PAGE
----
A year ago, I asked a couple questions. What makes a quarterback good? And better yet, is there a way to predict which quarterback prospects will both get drafted and find success once they make the leap from college to the NFL?
The short answer is that there is a way to make such predictions. But how? There’s widespread disagreement every single year as to which top quarterback prospects are good, bad, busts, or the best. How do we predict the future for top signal callers, and how do we measure whether they’re truly “good” or not?
If you want the long version and explanation of the initial predictive model I built, you can find my deep dive into initial peak pass efficiency and rushing yard market share here. I was also able to identify six of the top seven quarterbacks drafted this year as top candidates to be drafted a full year in advance. However, I wanted to take things a step further and improve my model (which I’ll break down simply here shortly) to help answer that question.
What makes a quarterback good?
In short, in today’s NFL, teams value two things in quarterback play.
- Highly efficient, accurate passing with limited turnovers.
- Sufficient mobility that forces defenses to account for the quarterback as a potential rushing threat on any given play.
The first one is obvious. The second one gets more pushback. No, quarterbacks don’t need to be Lamar Jackson or Kyler Murray, but they do need to be a viable rushing threat, or at least not a complete liability. Don’t believe me? How many first-round quarterback selections since 2017 have logged negative rushing yards in their peak pass efficiency season in college (in college, sack yards count against rushing total)? One. Just one. And it was Josh Rosen. The only other quarterbacks selected inside the Top 100 picks with peak pass efficiency season negative rushing yards in that span? Will Grier and Davis Webb. Rushing ability matters for modern NFL quarterback prospects.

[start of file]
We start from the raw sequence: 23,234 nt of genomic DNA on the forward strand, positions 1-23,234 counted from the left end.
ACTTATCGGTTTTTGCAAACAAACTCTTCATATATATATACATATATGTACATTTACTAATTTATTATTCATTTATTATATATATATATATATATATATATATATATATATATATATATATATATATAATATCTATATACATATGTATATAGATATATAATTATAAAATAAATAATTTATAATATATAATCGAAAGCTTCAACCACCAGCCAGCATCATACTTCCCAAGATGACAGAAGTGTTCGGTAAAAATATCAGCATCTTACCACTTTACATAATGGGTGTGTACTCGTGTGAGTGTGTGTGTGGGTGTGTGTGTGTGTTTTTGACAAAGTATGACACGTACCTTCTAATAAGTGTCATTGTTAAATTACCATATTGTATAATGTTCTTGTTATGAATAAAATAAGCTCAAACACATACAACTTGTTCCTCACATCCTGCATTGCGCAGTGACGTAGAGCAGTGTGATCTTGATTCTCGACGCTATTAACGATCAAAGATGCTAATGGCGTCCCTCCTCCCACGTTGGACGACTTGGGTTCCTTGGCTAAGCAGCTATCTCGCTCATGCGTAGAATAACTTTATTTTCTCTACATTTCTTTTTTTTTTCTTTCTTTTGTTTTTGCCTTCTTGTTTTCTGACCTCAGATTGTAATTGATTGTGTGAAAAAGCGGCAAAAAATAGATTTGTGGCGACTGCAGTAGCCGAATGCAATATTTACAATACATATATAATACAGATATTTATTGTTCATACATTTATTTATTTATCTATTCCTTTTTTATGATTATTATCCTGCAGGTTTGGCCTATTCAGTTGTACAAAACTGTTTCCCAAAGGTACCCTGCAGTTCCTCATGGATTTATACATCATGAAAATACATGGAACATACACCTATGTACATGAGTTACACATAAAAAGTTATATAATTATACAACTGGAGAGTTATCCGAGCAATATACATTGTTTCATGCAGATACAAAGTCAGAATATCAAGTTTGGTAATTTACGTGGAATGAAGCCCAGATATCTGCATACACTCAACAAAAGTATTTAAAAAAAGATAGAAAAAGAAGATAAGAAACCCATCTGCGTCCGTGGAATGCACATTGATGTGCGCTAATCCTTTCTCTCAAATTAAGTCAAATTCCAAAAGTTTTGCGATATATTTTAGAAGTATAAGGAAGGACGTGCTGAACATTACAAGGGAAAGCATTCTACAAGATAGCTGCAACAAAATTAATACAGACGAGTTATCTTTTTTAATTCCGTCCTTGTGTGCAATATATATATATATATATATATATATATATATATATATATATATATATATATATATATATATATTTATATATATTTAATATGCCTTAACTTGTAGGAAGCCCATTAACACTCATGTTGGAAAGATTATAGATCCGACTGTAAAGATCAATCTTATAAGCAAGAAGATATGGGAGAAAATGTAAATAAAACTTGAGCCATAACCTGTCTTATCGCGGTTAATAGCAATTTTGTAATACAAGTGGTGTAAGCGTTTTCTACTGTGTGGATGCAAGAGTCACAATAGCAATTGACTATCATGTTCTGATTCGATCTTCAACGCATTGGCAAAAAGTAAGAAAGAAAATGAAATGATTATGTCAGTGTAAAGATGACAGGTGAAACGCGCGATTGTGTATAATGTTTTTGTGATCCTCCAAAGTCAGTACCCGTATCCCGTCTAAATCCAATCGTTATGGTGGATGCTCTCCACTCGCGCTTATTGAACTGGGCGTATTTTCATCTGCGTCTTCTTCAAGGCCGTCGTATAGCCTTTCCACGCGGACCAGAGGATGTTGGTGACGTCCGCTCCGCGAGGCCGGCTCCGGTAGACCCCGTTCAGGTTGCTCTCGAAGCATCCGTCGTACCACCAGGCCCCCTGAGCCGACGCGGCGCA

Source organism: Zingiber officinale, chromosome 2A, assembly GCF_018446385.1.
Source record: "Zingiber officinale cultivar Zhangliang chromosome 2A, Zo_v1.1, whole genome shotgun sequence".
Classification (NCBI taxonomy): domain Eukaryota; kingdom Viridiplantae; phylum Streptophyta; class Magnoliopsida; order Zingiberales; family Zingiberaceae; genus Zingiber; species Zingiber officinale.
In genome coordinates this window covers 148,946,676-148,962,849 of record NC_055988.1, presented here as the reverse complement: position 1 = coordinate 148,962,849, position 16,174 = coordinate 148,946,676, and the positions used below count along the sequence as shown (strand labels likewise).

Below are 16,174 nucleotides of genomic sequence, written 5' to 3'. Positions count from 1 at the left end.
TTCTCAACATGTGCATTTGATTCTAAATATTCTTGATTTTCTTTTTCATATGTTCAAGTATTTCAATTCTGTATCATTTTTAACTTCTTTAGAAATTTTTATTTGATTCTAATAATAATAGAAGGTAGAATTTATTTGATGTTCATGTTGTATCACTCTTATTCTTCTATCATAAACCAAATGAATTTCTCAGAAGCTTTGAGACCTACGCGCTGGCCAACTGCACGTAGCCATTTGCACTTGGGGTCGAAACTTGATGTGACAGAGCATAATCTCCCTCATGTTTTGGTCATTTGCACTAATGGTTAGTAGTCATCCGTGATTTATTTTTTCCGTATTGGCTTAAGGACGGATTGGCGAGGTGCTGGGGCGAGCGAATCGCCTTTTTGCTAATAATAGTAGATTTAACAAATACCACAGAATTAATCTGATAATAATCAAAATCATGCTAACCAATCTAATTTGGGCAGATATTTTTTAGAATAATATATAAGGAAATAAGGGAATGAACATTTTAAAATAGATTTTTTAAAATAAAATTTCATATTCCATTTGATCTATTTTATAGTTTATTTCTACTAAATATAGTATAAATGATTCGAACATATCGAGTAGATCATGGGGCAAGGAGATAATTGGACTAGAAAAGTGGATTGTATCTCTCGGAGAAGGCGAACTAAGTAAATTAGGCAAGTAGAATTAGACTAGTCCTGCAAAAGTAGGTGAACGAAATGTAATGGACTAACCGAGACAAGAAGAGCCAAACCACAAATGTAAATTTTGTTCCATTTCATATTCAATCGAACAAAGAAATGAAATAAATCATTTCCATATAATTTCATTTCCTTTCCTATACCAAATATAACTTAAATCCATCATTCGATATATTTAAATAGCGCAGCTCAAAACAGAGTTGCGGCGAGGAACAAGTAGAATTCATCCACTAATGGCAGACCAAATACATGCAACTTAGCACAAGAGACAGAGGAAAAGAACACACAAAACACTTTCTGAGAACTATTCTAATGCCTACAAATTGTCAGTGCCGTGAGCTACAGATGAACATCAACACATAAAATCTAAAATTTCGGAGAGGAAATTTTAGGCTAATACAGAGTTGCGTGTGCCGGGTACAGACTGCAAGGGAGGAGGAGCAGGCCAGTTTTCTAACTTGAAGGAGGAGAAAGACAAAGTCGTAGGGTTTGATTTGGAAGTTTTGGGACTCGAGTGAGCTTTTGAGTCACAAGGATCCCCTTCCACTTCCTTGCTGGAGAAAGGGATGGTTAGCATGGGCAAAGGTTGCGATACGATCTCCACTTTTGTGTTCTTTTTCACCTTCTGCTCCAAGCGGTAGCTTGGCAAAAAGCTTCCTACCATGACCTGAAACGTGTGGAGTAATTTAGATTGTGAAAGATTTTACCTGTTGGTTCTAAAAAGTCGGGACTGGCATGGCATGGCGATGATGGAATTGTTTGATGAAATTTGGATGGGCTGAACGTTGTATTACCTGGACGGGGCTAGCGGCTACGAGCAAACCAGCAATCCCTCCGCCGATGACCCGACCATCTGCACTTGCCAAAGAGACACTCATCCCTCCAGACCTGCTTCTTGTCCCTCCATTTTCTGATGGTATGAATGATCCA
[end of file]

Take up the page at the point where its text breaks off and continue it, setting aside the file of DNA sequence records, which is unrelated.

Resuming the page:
However, rushing ability is a bit easier to see when watching the game or just checking the box score. Pass efficiency that truly translates to “this quarterback is ready to play in the NFL” isn’t so simple.
In my initial pass efficiency model, I only adjusted for one schematic variable: play action percentage. But if we adjust for additional variables, the pass efficiency model even be more accurate at identifying “good” quarterbacks.
Which variables artificially manipulate quarterback efficiency?
I ended up adding in both average depth of target (aDOT) and jet motion percentage (essentially any horizontal motion of receiving options across the backfield pre-snap). Average depth of target had a greater impact on efficiency than jet motion did, but both variables combined with play action percentage yielded even more meaningful statistical relevance in terms of explaining the variance in pass efficiency measured in two ways: Adjusted Yards Per Pass Attempt (AY/A) Over Expectation and Completion Percentage Over Expectation.
In short, I adjusted for play action percentage, aDOT, and jet motion percentage and built a “combined AY/A and Completion Rate Over Expected pass efficiency model” to figure out which passers were truly good. The resulting metric: Scheme-Adjusted Pass Efficiency or “SAPE.” As I continue to improve this model in the coming years, the basis for the efficiency model remains the same and we can keep the name, even if I add a variable or two.